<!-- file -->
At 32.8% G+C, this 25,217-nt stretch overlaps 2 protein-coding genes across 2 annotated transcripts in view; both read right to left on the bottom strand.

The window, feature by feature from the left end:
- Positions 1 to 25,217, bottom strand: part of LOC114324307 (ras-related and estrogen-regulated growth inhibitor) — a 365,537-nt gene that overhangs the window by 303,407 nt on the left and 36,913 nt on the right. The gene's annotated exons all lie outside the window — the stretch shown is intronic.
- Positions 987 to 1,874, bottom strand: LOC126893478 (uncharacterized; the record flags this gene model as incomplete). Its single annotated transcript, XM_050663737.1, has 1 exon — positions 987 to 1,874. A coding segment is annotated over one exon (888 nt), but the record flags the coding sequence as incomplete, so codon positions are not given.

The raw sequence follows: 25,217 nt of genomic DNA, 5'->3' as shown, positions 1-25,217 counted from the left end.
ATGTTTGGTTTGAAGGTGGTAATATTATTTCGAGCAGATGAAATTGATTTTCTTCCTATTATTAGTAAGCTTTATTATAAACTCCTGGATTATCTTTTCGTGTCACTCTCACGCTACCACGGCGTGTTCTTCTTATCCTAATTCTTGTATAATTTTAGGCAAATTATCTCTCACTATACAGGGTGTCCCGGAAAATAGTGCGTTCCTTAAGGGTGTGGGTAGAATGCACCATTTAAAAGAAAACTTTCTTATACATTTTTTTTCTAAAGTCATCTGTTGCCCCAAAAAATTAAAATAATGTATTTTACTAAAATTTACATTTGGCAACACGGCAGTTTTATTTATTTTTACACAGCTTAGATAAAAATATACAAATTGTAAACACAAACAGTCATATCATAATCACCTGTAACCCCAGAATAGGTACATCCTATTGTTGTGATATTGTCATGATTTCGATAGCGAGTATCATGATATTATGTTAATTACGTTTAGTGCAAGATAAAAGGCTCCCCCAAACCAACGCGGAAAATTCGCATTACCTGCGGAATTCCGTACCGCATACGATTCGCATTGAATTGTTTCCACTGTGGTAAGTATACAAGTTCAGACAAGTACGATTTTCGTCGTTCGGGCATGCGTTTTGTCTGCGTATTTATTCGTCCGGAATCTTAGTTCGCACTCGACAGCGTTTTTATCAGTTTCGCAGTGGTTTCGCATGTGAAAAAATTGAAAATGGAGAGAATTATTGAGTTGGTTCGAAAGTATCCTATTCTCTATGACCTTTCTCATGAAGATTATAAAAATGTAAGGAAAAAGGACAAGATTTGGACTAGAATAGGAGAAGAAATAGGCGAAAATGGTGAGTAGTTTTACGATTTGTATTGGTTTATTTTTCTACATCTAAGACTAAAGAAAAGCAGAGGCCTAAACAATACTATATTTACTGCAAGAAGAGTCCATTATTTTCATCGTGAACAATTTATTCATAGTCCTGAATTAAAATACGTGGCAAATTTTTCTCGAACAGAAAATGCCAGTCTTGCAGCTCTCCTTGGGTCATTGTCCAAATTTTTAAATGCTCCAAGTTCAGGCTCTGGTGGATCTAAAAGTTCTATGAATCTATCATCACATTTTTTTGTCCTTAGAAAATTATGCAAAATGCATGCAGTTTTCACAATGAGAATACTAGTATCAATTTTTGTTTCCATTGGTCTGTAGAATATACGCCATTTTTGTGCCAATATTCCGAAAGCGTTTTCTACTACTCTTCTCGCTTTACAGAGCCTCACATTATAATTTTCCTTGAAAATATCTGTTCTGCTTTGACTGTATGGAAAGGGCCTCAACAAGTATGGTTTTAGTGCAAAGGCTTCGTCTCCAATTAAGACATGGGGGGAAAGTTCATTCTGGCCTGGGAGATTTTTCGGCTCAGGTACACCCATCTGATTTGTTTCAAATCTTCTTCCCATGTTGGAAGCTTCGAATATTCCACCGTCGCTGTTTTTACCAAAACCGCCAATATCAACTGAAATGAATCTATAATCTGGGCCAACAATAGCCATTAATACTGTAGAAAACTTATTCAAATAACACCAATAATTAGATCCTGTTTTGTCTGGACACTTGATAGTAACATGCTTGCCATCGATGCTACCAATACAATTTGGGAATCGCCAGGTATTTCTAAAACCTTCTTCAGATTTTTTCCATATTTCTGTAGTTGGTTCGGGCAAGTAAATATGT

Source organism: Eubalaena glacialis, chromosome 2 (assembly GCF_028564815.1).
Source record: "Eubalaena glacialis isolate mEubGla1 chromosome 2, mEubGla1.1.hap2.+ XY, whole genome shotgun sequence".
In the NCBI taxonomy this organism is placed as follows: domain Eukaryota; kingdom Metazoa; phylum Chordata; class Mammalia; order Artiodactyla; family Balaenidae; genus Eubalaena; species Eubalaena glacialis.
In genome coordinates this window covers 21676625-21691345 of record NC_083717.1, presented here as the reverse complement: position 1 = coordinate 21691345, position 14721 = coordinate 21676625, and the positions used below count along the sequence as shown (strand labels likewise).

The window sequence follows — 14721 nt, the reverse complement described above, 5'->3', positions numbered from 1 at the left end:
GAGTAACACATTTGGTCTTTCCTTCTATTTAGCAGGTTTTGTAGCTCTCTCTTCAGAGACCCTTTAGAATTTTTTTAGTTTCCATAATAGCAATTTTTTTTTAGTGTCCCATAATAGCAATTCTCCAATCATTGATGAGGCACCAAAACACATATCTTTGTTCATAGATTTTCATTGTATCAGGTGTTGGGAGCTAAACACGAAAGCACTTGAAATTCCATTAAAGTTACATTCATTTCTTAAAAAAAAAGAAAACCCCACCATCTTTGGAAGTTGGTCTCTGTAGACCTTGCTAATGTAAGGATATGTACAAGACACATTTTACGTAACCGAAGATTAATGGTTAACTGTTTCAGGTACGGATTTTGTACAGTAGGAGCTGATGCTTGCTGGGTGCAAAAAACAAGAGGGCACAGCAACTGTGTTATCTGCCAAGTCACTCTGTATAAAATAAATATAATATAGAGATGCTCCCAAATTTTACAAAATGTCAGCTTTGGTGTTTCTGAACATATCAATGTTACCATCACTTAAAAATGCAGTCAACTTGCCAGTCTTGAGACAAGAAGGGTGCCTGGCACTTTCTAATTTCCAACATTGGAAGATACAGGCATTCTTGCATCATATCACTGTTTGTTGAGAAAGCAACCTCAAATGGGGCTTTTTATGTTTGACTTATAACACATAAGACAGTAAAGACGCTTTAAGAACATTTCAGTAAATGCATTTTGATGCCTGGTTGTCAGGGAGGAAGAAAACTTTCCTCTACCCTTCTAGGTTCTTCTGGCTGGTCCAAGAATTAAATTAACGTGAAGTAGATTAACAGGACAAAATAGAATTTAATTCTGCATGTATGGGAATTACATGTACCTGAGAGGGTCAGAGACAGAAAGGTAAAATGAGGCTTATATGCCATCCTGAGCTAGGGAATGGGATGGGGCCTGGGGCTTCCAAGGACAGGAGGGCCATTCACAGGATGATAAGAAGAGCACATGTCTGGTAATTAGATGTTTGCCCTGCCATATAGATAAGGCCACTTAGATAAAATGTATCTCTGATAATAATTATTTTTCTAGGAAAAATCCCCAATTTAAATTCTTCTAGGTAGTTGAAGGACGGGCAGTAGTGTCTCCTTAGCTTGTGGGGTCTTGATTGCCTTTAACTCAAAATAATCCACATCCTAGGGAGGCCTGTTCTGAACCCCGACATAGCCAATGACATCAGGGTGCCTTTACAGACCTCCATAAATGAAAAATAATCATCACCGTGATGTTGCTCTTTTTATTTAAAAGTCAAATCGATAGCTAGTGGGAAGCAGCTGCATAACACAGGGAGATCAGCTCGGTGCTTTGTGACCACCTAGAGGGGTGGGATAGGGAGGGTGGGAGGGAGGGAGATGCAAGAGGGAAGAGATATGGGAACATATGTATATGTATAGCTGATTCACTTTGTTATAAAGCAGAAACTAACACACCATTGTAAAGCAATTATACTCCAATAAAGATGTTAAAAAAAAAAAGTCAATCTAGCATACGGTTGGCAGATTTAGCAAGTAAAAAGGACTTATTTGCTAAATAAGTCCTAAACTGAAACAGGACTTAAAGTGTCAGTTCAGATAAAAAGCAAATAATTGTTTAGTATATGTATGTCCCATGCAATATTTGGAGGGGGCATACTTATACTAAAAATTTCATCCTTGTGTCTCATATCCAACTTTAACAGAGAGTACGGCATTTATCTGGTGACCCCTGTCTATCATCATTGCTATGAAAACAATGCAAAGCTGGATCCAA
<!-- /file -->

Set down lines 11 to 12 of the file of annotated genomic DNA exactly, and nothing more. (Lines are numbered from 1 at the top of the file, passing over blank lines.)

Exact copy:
The window sequence follows — 14721 nt, the reverse complement described above, 5'->3', positions numbered from 1 at the left end:
GAGTAACACATTTGGTCTTTCCTTCTATTTAGCAGGTTTTGTAGCTCTCTCTTCAGAGACCCTTTAGAATTTTTTTAGTTTCCATAATAGCAATTTTTTTTTAGTGTCCCATAATAGCAATTCTCCAATCATTGATGAGGCACCAAAACACATATCTTTGTTCATAGATTTTCATTGTATCAGGTGTTGGGAGCTAAACACGAAAGCACTTGAAATTCCATTAAAGTTACATTCATTTCTTAAAAAAAAAGAAAACCCCACCATCTTTGGAAGTTGGTCTCTGTAGACCTTGCTAATGTAAGGATATGTACAAGACACATTTTACGTAACCGAAGATTAATGGTTAACTGTTTCAGGTACGGATTTTGTACAGTAGGAGCTGATGCTTGCTGGGTGCAAAAAACAAGAGGGCACAGCAACTGTGTTATCTGCCAAGTCACTCTGTATAAAATAAATATAATATAGAGATGCTCCCAAATTTTACAAAATGTCAGCTTTGGTGTTTCTGAACATATCAATGTTACCATCACTTAAAAATGCAGTCAACTTGCCAGTCTTGAGACAAGAAGGGTGCCTGGCACTTTCTAATTTCCAACATTGGAAGATACAGGCATTCTTGCATCATATCACTGTTTGTTGAGAAAGCAACCTCAAATGGGGCTTTTTATGTTTGACTTATAACACATAAGACAGTAAAGACGCTTTAAGAACATTTCAGTAAATGCATTTTGATGCCTGGTTGTCAGGGAGGAAGAAAACTTTCCTCTACCCTTCTAGGTTCTTCTGGCTGGTCCAAGAATTAAATTAACGTGAAGTAGATTAACAGGACAAAATAGAATTTAATTCTGCATGTATGGGAATTACATGTACCTGAGAGGGTCAGAGACAGAAAGGTAAAATGAGGCTTATATGCCATCCTGAGCTAGGGAATGGGATGGGGCCTGGGGCTTCCAAGGACAGGAGGGCCATTCACAGGATGATAAGAAGAGCACATGTCTGGTAATTAGATGTTTGCCCTGCCATATAGATAAGGCCACTTAGATAAAATGTATCTCTGATAATAATTATTTTTCTAGGAAAAATCCCCAATTTAAATTCTTCTAGGTAGTTGAAGGACGGGCAGTAGTGTCTCCTTAGCTTGTGGGGTCTTGATTGCCTTTAACTCAAAATAATCCACATCCTAGGGAGGCCTGTTCTGAACCCCGACATAGCCAATGACATCAGGGTGCCTTTACAGACCTCCATAAATGAAAAATAATCATCACCGTGATGTTGCTCTTTTTATTTAAAAGTCAAATCGATAGCTAGTGGGAAGCAGCTGCATAACACAGGGAGATCAGCTCGGTGCTTTGTGACCACCTAGAGGGGTGGGATAGGGAGGGTGGGAGGGAGGGAGATGCAAGAGGGAAGAGATATGGGAACATATGTATATGTATAGCTGATTCACTTTGTTATAAAGCAGAAACTAACACACCATTGTAAAGCAATTATACTCCAATAAAGATGTTAAAAAAAAAAAGTCAATCTAGCATACGGTTGGCAGATTTAGCAAGTAAAAAGGACTTATTTGCTAAATAAGTCCTAAACTGAAACAGGACTTAAAGTGTCAGTTCAGATAAAAAGCAAATAATTGTTTAGTATATGTATGTCCCATGCAATATTTGGAGGGGGCATACTTATACTAAAAATTTCATCCTTGTGTCTCATATCCAACTTTAACAGAGAGTACGGCATTTATCTGGTGACCCCTGTCTATCATCATTGCTATGAAAACAATGCAAAGCTGGATCCAA